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58 Wn. App. 935, 795 P.2d 1170

First, the court must decide whether the agreement provides a fair and reasonable provision for the party not seeking enforcement of the agreement. If the court makes this finding, then the analysis ends and the agreement may be validated. . . .

     . . . .

The second prong of this analysis involves two tests . . . (1) whether full disclosure has been made by [the parties] of the amount, character and value of the property involved, and (2) whether the agreement was entered into fully and voluntarily on independent advice and with full knowledge by [both spouses of their] rights. . . .

(Italics ours.) At the time of the execution of the agreement, Ms. Fox had substantially more separate property than Mr. Fox. Therefore, the agreement at the time of its execution provided a fair and reasonable property division provision for her. Because she did not seek to enforce it, under the rule in Matson, the analysis ends. The second prong need not be addressed. 4 The court's first conclusion to the contrary is in error. The agreement was valid and enforceable at the time of its execution, but that determination is not dispositive. We must also consider whether the agreement was rescinded by the conduct of the parties during marriage.

[2] The burden is upon the spouse seeking to enforce such an agreement to show it has been strictly observed in good faith. Mumm v. Mumm, 63 Wn.2d 349, 352, 387 P.2d 547 (1963); Kolmorgan v. Schaller, 51 Wn.2d 94, 98, 316 P.2d 111, 67 A.L.R.2d 704 (1957). When the evidence and unchallenged findings show the parties did not mutually observe an antenuptial property agreement, the court is not bound to enforce it, but may determine the intentions of the parties, in light of the circumstances before and during marriage, to determine its binding effect. In re Marriage of Sanchez, 33 Wn. App. 215, 217-18, 654 P.2d 702 (1982). It is virtually undisputed neither party observed the terms of the agreement after its initial implementation. Mr. Fox


4 Although we need not address it, the second prong was met because the agreement was prepared by Ms. Fox's attorney and there was apparently a full disclosure.



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contributed the full amount of his inheritance to the community joint account which was spent for community expenses. Likewise, Ms. Fox contributed virtually all of her separate funds to acquire the parties' residence, improve it and meet community expenses. This is sufficient evidence to support the court's third conclusion the parties had rescinded the agreement.

[3] Antenuptial agreements have a derived statutory basis in the statute of frauds, RCW 19.36.010, as an agreement made upon consideration of marriage. Upon such consideration, they must be made in writing to be valid contracts. Washington State Bar Ass'n, Community Property Deskbook 5.10, at 5-1 (2d ed. 1989). On the other hand, antenuptial agreements made upon mutual promises to marry under the statute need not be in writing. They may be established by evidence of the conduct of the spouses after marriage to infer such an agreement. In the latter case, mutual observance becomes essential to establish by implication the existence of an asserted agreement not in writing. Cross, The Community Property Law in Washington, 61 Wash. L. Rev. 13, 106-07 (1986). The laws of contract respecting rescission of antenuptial agreements, whether in writing or not, are applicable: an agreement to rescind must also be a valid contract, requiring assent of the parties. In re Estate of Whittman, 58 Wn.2d 841, 844, 365 P.2d 17 (1961). A contract to rescind may also be in writing or inferred. See Community Property Deskbook 5.10, at 5-10 to 5-11. The subsequent disregard of an antenuptial agreement may establish an intent to abandon it, which may constitute a rescission when factually probable because each party knew the other had made the contribution of all separate property to the community bank account. See Whittman, at 845. Here, the agreement was made in 1977, the action for dissolution commenced in 1988. The time lapse between execution of the agreement and commencement of the dissolution and the subsequent conduct of the parties was, under the facts presented here, sufficient to show an intent to abandon the agreement, as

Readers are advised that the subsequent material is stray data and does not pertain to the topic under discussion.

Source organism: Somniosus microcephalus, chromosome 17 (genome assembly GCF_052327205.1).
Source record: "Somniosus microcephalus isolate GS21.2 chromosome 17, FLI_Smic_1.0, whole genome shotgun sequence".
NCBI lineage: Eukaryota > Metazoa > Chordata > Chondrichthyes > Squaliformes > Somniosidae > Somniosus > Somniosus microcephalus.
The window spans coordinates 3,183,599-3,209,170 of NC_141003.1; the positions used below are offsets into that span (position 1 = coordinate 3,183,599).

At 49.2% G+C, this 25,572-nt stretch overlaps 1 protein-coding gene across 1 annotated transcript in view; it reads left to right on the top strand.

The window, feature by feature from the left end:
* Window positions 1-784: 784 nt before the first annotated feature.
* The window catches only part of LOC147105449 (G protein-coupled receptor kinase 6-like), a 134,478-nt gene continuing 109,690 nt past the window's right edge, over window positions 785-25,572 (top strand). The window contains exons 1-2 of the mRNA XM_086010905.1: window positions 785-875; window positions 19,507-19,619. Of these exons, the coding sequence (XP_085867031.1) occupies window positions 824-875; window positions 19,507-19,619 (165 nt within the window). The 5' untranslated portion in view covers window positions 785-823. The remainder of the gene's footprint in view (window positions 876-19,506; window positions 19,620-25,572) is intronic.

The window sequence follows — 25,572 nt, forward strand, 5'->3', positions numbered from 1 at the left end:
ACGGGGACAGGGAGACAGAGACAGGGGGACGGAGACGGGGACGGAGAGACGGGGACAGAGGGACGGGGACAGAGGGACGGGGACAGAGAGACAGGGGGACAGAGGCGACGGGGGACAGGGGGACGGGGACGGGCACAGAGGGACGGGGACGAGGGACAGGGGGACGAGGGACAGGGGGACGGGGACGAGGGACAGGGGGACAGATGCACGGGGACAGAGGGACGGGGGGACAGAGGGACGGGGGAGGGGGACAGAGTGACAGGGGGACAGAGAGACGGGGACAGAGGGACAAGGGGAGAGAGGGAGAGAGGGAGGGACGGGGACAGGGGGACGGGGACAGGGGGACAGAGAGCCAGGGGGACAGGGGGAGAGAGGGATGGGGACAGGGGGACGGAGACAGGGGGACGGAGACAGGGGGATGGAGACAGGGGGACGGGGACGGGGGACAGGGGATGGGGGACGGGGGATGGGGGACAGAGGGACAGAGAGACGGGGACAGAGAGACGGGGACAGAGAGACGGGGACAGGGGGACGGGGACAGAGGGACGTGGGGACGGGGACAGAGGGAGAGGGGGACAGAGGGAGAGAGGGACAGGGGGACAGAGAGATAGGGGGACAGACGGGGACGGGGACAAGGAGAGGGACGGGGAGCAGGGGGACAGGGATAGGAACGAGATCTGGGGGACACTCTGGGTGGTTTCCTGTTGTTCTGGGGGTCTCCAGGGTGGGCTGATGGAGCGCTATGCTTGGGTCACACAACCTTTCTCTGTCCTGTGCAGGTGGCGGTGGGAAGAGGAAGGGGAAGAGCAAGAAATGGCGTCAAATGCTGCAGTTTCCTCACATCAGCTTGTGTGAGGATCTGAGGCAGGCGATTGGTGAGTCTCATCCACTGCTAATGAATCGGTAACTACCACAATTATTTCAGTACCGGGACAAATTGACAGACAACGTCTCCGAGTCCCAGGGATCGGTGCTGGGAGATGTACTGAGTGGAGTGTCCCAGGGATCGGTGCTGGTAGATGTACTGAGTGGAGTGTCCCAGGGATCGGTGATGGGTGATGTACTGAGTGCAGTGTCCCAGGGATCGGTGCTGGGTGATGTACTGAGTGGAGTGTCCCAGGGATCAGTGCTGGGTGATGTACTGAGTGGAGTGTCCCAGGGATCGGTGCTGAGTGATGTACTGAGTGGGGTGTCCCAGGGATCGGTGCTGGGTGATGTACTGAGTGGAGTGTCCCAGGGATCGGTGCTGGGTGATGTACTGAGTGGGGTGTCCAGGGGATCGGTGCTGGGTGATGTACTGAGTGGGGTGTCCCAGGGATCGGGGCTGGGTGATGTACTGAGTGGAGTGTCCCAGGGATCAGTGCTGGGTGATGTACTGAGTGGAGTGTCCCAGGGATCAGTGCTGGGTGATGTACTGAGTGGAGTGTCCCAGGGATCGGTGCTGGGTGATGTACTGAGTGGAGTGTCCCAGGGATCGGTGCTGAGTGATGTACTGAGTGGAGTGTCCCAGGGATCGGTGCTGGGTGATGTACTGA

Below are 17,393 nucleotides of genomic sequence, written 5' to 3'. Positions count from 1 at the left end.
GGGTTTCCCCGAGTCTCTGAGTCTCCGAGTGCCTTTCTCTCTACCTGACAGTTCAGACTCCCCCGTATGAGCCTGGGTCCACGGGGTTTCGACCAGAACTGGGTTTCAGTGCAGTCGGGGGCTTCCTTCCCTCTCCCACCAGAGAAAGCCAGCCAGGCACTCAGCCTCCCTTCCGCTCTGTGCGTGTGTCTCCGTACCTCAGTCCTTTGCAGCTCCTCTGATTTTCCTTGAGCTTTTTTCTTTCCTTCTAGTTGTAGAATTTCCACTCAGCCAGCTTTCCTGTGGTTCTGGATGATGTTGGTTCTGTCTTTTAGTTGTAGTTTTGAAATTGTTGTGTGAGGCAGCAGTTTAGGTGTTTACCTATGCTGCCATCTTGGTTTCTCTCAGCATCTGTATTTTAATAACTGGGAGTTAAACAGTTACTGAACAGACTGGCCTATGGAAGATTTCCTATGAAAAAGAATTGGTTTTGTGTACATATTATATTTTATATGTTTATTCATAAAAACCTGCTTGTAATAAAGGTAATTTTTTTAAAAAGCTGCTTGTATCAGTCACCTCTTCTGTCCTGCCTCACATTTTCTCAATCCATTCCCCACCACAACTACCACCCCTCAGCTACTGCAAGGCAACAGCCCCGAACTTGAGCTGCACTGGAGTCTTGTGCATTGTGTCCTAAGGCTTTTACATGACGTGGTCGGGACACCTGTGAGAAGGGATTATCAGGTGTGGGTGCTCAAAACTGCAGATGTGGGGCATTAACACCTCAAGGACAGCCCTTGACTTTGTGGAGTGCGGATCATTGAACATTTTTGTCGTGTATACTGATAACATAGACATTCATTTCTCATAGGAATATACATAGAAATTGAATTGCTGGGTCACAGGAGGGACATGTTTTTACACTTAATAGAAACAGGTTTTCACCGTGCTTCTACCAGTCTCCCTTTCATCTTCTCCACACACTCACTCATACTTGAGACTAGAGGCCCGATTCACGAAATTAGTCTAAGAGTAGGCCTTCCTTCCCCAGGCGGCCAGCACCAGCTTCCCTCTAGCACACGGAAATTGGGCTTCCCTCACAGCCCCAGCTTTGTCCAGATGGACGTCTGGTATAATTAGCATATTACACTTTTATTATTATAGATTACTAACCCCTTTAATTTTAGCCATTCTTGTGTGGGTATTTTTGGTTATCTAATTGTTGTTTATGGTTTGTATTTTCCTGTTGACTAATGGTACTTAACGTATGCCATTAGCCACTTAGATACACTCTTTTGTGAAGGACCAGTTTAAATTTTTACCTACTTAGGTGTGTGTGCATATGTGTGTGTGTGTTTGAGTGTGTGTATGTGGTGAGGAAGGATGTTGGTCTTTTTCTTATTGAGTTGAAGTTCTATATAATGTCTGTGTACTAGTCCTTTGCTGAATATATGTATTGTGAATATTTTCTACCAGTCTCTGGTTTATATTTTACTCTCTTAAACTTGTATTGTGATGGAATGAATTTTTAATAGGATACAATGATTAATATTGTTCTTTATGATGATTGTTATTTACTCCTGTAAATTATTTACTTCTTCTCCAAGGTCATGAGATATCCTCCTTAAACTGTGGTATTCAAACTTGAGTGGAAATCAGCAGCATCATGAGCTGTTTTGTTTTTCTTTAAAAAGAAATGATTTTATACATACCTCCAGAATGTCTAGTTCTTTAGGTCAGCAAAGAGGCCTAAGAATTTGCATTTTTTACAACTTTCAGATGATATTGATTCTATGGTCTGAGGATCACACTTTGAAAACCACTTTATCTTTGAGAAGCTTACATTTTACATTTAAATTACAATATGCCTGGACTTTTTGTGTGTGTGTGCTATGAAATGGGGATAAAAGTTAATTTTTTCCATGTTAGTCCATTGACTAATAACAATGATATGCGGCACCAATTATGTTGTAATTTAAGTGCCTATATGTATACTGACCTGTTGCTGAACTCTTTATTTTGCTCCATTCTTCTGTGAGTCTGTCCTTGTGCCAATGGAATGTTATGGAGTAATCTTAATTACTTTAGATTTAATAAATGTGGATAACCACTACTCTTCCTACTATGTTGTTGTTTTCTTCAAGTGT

940    STARK v. CELOTEX CORPORATION     June 1990 
58 Wn. App. 940, 795 P.2d 1165

suggested by Professor Cross. An intent to abandon the agreement constitutes a rescission and abrogation of the agreement in all its provisions.

      Ms. Fox has requested attorney fees and costs on appeal. She submitted an affidavit which supports her current need as required by RCW 26.09.140. Her attorney submitted an affidavit in compliance with RAP 18.1(c) which indicates $1,820 in attorney fees have been incurred on appeal. Mr. Fox has not submitted any contravening affidavit regarding need or ability to pay, nor has he challenged the amount requested. The amount appears reasonable; we therefore find Ms. Fox is entitled to an award of attorney fees and costs in the amount of $1,820. See In re Marriage of Sanborn, 55 Wn. App. 124, 777 P.2d 4 (1989).

      The conclusion of the Superior Court on the basis of rescission is affirmed. 5

MUNSON, C.J., and THOMPSON, J., concur.


5 Having made this determination, we need not address whether Mr. Fox waived his right to assert the antenuptial agreement by making temporary maintenance payments pending trial.